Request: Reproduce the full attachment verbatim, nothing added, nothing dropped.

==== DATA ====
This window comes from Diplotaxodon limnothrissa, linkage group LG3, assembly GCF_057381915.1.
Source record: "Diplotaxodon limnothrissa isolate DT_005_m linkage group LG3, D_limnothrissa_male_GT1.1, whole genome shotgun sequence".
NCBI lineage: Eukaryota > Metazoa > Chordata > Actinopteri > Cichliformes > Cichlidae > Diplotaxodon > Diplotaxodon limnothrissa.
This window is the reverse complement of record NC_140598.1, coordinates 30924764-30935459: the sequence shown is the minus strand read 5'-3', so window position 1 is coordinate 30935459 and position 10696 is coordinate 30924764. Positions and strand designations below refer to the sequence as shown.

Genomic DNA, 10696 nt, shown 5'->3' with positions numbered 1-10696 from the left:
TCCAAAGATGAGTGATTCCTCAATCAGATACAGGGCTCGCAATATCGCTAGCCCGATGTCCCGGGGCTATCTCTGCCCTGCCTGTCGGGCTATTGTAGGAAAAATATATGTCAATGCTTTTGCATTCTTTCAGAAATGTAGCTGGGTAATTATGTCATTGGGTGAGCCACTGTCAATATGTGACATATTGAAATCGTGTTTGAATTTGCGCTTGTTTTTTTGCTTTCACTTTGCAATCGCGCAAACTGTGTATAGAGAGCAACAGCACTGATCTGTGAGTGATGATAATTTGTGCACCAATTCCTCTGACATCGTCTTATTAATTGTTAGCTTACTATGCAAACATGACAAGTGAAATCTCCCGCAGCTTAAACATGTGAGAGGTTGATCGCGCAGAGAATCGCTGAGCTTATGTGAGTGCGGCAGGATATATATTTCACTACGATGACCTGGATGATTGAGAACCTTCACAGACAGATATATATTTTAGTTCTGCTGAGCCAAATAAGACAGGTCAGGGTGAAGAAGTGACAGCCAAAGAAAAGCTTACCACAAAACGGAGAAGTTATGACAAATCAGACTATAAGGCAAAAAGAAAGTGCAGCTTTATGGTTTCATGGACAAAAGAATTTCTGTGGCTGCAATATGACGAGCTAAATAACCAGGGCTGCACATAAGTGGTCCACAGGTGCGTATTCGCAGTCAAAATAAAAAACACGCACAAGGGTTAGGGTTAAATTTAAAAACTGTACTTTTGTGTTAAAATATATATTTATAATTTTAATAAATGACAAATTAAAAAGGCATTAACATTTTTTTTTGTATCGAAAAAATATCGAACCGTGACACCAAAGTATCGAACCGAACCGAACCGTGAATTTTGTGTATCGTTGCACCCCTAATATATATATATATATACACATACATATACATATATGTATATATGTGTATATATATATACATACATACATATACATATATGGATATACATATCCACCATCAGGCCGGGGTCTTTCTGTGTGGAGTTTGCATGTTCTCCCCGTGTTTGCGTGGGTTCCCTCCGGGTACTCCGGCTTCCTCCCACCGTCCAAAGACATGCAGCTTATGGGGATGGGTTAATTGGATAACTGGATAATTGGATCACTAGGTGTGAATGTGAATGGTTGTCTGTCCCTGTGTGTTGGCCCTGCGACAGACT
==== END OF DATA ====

This window comes from Diplotaxodon limnothrissa, linkage group LG3, assembly GCF_057381915.1.
Source record: "Diplotaxodon limnothrissa isolate DT_005_m linkage group LG3, D_limnothrissa_male_GT1.1, whole genome shotgun sequence".
NCBI lineage: Eukaryota > Metazoa > Chordata > Actinopteri > Cichliformes > Cichlidae > Diplotaxodon > Diplotaxodon limnothrissa.
This window is the reverse complement of record NC_140598.1, coordinates 30924764-30935459: the sequence shown is the minus strand read 5'-3', so window position 1 is coordinate 30935459 and position 10696 is coordinate 30924764. Positions and strand designations below refer to the sequence as shown.

Genomic DNA, 10696 nt, shown 5'->3' with positions numbered 1-10696 from the left:
TCCAAAGATGAGTGATTCCTCAATCAGATACAGGGCTCGCAATATCGCTAGCCCGATGTCCCGGGGCTATCTCTGCCCTGCCTGTCGGGCTATTGTAGGAAAAATATATGTCAATGCTTTTGCATTCTTTCAGAAATGTAGCTGGGTAATTATGTCATTGGGTGAGCCACTGTCAATATGTGACATATTGAAATCGTGTTTGAATTTGCGCTTGTTTTTTTGCTTTCACTTTGCAATCGCGCAAACTGTGTATAGAGAGCAACAGCACTGATCTGTGAGTGATGATAATTTGTGCACCAATTCCTCTGACATCGTCTTATTAATTGTTAGCTTACTATGCAAACATGACAAGTGAAATCTCCCGCAGCTTAAACATGTGAGAGGTTGATCGCGCAGAGAATCGCTGAGCTTATGTGAGTGCGGCAGGATATATATTTCACTACGATGACCTGGATGATTGAGAACCTTCACAGACAGATATATATTTTAGTTCTGCTGAGCCAAATAAGACAGGTCAGGGTGAAGAAGTGACAGCCAAAGAAAAGCTTACCACAAAACGGAGAAGTTATGACAAATCAGACTATAAGGCAAAAAGAAAGTGCAGCTTTATGGTTTCATGGACAAAAGAATTTCTGTGGCTGCAATATGACGAGCTAAATAACCAGGGCTGCACATAAGTGGTCCACAGGTGCGTATTCGCAGTCAAAATAAAAAACACGCACAAGGGTTAGGGTTAAATTTAAAAACTGTACTTTTGTGTTAAAATATATATTTATAATTTTAATAAATGACAAATTAAAAAGGCATTAACATTTTTTTTTGTATCGAAAAAATATCGAACCGTGACACCAAAGTATCGAACCGAACCGAACCGTGAATTTTGTGTATCGTTGCACCCCTAATATATATATATATATACACATACATATACATATATGTATATATGTGTATATATATATACATACATACATATACATATATGGATATACATATCCACCATCAGGCCGGGGTCTTTCTGTGTGGAGTTTGCATGTTCTCCCCGTGTTTGCGTGGGTTCCCTCCGGGTACTCCGGCTTCCTCCCACCGTCCAAAGACATGCAGCTTATGGGGATGGGTTAATTGGATAACTGGATAATTGGATCACTAGGTGTGAATGTGAATGGTTGTCTGTCCCTGTGTGTTGGCCCTGCGACAGACT